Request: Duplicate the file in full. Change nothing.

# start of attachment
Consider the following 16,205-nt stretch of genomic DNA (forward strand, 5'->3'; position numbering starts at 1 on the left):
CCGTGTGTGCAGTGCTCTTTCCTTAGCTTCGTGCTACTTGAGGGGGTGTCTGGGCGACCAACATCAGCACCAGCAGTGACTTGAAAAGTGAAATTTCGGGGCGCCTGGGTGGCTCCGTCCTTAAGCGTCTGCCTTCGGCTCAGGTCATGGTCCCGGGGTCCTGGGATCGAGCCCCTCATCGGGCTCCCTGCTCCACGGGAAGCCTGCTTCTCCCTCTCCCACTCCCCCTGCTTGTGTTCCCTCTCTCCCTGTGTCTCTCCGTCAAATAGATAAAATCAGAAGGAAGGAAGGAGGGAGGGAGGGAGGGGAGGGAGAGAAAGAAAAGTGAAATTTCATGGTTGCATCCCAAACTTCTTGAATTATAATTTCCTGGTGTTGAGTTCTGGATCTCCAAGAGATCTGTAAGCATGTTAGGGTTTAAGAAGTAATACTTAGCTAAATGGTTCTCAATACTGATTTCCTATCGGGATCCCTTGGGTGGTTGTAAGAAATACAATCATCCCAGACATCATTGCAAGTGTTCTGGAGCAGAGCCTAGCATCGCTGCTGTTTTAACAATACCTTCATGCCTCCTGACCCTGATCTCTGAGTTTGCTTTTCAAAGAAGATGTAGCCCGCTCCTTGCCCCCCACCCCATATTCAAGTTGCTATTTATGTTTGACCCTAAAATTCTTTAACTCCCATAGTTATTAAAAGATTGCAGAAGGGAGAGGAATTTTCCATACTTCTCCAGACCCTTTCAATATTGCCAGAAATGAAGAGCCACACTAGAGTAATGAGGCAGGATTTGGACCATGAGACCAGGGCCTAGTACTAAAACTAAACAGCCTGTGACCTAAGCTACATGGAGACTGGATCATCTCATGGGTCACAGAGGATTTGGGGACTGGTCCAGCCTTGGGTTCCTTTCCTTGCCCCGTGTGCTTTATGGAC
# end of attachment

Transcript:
Consider the following 16,205-nt stretch of genomic DNA (forward strand, 5'->3'; position numbering starts at 1 on the left):
CCGTGTGTGCAGTGCTCTTTCCTTAGCTTCGTGCTACTTGAGGGGGTGTCTGGGCGACCAACATCAGCACCAGCAGTGACTTGAAAAGTGAAATTTCGGGGCGCCTGGGTGGCTCCGTCCTTAAGCGTCTGCCTTCGGCTCAGGTCATGGTCCCGGGGTCCTGGGATCGAGCCCCTCATCGGGCTCCCTGCTCCACGGGAAGCCTGCTTCTCCCTCTCCCACTCCCCCTGCTTGTGTTCCCTCTCTCCCTGTGTCTCTCCGTCAAATAGATAAAATCAGAAGGAAGGAAGGAGGGAGGGAGGGAGGGGAGGGAGAGAAAGAAAAGTGAAATTTCATGGTTGCATCCCAAACTTCTTGAATTATAATTTCCTGGTGTTGAGTTCTGGATCTCCAAGAGATCTGTAAGCATGTTAGGGTTTAAGAAGTAATACTTAGCTAAATGGTTCTCAATACTGATTTCCTATCGGGATCCCTTGGGTGGTTGTAAGAAATACAATCATCCCAGACATCATTGCAAGTGTTCTGGAGCAGAGCCTAGCATCGCTGCTGTTTTAACAATACCTTCATGCCTCCTGACCCTGATCTCTGAGTTTGCTTTTCAAAGAAGATGTAGCCCGCTCCTTGCCCCCCACCCCATATTCAAGTTGCTATTTATGTTTGACCCTAAAATTCTTTAACTCCCATAGTTATTAAAAGATTGCAGAAGGGAGAGGAATTTTCCATACTTCTCCAGACCCTTTCAATATTGCCAGAAATGAAGAGCCACACTAGAGTAATGAGGCAGGATTTGGACCATGAGACCAGGGCCTAGTACTAAAACTAAACAGCCTGTGACCTAAGCTACATGGAGACTGGATCATCTCATGGGTCACAGAGGATTTGGGGACTGGTCCAGCCTTGGGTTCCTTTCCTTGCCCCGTGTGCTTTATGGAC